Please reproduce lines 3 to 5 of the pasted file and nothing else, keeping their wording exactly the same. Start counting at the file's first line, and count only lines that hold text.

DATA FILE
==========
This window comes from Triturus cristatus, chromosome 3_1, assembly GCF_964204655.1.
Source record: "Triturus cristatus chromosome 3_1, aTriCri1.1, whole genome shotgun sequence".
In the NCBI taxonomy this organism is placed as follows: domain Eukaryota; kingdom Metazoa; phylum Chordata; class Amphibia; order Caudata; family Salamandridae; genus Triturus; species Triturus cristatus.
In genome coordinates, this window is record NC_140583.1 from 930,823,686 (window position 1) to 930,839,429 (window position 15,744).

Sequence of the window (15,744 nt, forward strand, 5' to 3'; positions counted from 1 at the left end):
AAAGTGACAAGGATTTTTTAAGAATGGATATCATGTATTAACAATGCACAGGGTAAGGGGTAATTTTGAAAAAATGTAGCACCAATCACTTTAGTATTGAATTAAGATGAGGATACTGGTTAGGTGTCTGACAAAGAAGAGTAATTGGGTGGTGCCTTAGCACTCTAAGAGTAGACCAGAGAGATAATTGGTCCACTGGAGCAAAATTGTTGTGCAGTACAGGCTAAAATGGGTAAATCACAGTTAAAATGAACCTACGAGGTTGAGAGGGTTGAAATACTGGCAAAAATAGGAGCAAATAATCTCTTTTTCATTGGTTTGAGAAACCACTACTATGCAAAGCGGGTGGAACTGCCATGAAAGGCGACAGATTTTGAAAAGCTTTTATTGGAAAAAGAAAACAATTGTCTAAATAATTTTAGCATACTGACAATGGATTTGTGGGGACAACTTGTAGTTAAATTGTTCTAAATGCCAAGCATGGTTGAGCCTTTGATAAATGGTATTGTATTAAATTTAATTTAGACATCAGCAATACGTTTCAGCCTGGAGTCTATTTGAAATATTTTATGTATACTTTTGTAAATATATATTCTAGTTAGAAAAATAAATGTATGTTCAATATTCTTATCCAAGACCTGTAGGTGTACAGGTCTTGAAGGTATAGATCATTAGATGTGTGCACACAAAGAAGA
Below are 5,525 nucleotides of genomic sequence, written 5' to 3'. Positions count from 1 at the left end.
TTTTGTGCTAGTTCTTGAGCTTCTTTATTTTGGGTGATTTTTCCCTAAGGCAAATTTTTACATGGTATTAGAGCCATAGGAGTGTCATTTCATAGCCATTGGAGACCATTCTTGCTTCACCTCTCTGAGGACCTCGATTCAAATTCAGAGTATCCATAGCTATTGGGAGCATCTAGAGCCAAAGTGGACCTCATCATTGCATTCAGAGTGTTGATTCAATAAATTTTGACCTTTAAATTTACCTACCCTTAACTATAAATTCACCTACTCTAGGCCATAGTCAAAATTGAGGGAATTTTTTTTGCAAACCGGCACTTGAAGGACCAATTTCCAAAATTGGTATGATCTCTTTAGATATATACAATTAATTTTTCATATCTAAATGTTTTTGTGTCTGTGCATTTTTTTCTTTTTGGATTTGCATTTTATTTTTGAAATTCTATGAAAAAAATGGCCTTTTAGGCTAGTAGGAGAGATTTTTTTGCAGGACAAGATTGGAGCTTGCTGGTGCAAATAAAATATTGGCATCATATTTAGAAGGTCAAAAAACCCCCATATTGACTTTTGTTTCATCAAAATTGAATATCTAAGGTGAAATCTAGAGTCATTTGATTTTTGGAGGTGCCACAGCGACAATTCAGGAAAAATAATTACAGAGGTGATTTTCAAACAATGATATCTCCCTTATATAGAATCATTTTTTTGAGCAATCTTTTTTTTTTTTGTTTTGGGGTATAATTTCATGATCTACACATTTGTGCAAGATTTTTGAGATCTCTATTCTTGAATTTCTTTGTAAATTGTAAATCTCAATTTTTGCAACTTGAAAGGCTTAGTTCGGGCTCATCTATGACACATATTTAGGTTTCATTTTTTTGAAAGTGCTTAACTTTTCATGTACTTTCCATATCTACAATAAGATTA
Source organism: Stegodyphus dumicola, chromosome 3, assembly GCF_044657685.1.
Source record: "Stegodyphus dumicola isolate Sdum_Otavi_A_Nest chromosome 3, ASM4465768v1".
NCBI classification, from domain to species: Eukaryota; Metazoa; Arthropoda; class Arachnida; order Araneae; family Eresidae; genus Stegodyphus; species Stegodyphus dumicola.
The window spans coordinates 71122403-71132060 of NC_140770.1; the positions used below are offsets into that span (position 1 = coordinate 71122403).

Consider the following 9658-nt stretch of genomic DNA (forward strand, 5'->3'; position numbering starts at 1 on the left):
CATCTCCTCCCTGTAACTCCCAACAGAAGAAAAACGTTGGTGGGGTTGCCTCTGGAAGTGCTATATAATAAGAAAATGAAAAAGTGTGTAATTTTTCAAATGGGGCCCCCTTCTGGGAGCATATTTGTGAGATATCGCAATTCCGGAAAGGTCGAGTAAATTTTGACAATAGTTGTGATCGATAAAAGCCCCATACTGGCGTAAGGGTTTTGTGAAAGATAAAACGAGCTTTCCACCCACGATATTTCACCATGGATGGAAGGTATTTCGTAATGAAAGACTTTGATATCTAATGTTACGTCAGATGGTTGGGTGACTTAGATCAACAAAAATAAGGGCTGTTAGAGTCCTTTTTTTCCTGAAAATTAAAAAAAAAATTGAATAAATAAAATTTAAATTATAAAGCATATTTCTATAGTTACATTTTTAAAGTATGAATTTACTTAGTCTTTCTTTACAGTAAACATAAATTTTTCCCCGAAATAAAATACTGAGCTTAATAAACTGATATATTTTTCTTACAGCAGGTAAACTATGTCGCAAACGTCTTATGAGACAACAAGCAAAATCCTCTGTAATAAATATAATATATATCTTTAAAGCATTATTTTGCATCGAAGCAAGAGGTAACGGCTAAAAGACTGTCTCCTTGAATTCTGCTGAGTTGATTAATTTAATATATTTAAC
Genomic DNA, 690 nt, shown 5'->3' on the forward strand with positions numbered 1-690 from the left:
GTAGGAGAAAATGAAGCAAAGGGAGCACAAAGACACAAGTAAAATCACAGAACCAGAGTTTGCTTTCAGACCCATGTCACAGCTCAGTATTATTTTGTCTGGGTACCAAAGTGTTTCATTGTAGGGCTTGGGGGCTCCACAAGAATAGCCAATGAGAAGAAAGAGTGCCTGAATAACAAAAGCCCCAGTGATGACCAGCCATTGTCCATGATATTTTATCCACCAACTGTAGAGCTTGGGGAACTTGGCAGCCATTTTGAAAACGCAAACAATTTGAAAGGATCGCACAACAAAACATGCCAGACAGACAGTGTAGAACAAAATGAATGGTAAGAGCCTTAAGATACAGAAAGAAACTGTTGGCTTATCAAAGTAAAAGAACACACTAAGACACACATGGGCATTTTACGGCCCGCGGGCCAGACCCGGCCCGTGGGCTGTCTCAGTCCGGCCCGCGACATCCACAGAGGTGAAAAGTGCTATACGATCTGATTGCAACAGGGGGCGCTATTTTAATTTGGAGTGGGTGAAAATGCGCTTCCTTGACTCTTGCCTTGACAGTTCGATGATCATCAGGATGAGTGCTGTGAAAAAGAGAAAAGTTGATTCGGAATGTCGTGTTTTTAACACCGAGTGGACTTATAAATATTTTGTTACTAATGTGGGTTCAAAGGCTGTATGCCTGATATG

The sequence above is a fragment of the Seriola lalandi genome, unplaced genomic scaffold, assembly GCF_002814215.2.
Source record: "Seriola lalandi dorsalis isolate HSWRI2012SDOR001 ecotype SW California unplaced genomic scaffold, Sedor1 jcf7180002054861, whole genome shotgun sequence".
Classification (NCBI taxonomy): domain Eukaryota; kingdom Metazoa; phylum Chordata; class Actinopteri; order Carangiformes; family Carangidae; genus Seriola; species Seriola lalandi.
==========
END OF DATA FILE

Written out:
In the NCBI taxonomy this organism is placed as follows: domain Eukaryota; kingdom Metazoa; phylum Chordata; class Amphibia; order Caudata; family Salamandridae; genus Triturus; species Triturus cristatus.
In genome coordinates, this window is record NC_140583.1 from 930,823,686 (window position 1) to 930,839,429 (window position 15,744).

Sequence of the window (15,744 nt, forward strand, 5' to 3'; positions counted from 1 at the left end):